To the editor:

Twenty-four years ago on March 24, 1997, the Ohio Supreme Court in the DeRolph decision declared that Ohio’s elementary and secondary schools were neither thorough nor efficient; thus, the system was ruled unconstitutional. The decision turned on the thorough and efficient system clause of Article VI, Section 2 of the Ohio Constitution.

The Court identified four factors that contributed to the unworkability of the school funding system and must be eliminated. Two of those factors continue to be relevant: the operation of the school foundation program and the emphasis of property tax in the school funding formula.

Nearly a quarter century later, the school foundation formula remains broken and the emphasis on property tax has not been abated.

The current school foundation formula does not reflect the cost of an equitable and adequate education as required by the Constitution. Neither has dependence on property tax been diminished.

The March 24, 1997 DeRolph ruling, however, has benefitted millions of Ohio school children. There are over 1,200 new school buildings in operation in response to DeRolph. Although the funding formula has not been fixed, the state has devoted a greater portion of its general revenue budget to K12 education. In fiscal year 1992, the state devoted 34.5% of the general revenue budget to K12 education. That percentage increased to above 40%. Unfortunately, charters and vouchers have siphoned off most of the increased revenue.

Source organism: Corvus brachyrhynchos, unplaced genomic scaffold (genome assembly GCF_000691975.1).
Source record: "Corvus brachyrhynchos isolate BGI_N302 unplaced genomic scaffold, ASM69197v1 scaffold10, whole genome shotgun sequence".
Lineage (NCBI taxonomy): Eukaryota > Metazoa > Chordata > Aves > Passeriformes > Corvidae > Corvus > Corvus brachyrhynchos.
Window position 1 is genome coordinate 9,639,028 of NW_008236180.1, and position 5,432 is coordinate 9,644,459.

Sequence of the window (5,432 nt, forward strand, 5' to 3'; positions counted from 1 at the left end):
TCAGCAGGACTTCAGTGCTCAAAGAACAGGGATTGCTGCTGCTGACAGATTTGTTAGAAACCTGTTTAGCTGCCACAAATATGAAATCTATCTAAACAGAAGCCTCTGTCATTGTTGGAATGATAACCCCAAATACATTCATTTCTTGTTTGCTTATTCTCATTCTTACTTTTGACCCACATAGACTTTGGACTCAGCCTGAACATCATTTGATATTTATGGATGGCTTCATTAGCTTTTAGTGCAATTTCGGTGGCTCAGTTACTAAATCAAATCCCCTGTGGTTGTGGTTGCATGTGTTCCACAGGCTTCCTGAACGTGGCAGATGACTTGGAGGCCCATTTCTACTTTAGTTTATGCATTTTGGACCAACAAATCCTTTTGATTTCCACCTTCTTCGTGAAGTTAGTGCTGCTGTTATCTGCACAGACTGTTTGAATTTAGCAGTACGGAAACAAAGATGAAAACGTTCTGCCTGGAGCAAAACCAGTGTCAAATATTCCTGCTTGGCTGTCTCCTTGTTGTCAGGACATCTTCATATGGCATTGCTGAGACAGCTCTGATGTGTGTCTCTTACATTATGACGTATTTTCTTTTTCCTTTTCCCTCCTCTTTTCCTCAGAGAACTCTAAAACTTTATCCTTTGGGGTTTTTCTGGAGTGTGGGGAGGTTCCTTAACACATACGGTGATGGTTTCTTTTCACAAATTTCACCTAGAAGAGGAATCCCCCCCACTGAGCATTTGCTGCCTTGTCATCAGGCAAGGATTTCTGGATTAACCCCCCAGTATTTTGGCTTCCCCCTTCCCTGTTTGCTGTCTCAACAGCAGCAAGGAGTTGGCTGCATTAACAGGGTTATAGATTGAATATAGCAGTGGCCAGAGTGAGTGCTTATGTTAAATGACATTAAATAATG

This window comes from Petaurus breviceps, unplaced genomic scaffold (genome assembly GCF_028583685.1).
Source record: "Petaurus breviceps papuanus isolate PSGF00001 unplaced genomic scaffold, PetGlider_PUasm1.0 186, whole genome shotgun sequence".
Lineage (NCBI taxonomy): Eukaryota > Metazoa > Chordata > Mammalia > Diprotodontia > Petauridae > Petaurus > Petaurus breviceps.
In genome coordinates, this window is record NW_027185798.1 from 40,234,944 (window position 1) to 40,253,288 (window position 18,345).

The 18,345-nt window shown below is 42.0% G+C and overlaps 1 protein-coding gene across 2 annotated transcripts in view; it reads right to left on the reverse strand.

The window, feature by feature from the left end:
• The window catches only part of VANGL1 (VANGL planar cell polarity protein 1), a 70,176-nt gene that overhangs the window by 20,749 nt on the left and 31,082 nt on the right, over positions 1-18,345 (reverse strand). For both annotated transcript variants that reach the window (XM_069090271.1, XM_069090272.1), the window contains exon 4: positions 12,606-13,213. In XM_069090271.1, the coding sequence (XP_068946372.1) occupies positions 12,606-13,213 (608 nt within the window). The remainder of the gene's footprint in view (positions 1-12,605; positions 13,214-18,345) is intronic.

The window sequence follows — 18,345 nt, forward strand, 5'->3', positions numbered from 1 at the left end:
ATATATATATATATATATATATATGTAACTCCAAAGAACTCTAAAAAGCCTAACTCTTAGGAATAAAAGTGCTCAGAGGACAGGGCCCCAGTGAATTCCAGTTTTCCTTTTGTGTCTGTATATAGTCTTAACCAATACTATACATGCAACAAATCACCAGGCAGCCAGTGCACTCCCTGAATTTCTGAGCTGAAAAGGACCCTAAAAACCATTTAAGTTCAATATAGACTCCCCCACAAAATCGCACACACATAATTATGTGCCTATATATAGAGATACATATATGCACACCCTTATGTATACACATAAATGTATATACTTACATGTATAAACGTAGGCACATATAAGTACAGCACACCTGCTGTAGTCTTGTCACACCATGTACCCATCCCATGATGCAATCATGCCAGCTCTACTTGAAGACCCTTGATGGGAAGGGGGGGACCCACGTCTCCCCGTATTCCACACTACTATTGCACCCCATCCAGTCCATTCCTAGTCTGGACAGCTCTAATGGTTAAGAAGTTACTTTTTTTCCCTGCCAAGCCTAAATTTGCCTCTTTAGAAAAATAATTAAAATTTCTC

In December 2020, the legislature had an opportunity to respond responsively to the 1997 DeRolph decision. The current Senate president and the chairman of the Senate Finance Committee held up the Cupp-Patterson bill (HB 305), which seriously addressed the constitutional issue.

Now with a lot of new faces in the legislature, the re-introduced Cupp-Patterson bill (HB1) may be undergoing some revisions that are not particularly beneficial; however, Statehouse sages predict it will pass the House by a large majority. The Senate is a different story. Word on the street is that some senators will extract a high price for supporting the bill. They will demand voucher expansion for support of Cupp-Patterson.

It is time to fix the school funding system and phase out vouchers and charters. These choice distractions have been a major hindrance to the development of a thorough and efficient system of common schools as required by the Ohio Constitution.

William L. Phillis
Ohio Coalition for Equity & Adequacy of School Funding